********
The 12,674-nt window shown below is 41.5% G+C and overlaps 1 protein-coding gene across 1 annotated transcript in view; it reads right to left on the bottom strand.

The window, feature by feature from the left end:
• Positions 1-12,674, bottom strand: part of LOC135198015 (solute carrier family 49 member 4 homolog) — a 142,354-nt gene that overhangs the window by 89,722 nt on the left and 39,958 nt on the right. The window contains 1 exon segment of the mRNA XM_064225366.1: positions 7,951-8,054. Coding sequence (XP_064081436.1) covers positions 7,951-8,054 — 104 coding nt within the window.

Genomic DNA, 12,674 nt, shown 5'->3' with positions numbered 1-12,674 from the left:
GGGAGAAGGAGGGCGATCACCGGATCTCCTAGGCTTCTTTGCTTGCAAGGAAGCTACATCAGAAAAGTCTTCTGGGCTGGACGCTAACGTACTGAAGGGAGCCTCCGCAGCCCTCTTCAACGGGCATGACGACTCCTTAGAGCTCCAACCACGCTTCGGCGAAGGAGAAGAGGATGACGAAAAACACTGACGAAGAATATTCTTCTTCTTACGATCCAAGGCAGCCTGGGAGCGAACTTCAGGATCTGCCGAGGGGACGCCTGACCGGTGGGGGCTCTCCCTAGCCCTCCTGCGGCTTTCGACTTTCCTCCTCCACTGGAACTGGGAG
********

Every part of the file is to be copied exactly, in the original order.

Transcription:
The 12,674-nt window shown below is 41.5% G+C and overlaps 1 protein-coding gene across 1 annotated transcript in view; it reads right to left on the bottom strand.

The window, feature by feature from the left end:
• Positions 1-12,674, bottom strand: part of LOC135198015 (solute carrier family 49 member 4 homolog) — a 142,354-nt gene that overhangs the window by 89,722 nt on the left and 39,958 nt on the right. The window contains 1 exon segment of the mRNA XM_064225366.1: positions 7,951-8,054. Coding sequence (XP_064081436.1) covers positions 7,951-8,054 — 104 coding nt within the window.

Genomic DNA, 12,674 nt, shown 5'->3' with positions numbered 1-12,674 from the left:
GGGAGAAGGAGGGCGATCACCGGATCTCCTAGGCTTCTTTGCTTGCAAGGAAGCTACATCAGAAAAGTCTTCTGGGCTGGACGCTAACGTACTGAAGGGAGCCTCCGCAGCCCTCTTCAACGGGCATGACGACTCCTTAGAGCTCCAACCACGCTTCGGCGAAGGAGAAGAGGATGACGAAAAACACTGACGAAGAATATTCTTCTTCTTACGATCCAAGGCAGCCTGGGAGCGAACTTCAGGATCTGCCGAGGGGACGCCTGACCGGTGGGGGCTCTCCCTAGCCCTCCTGCGGCTTTCGACTTTCCTCCTCCACTGGAACTGGGAG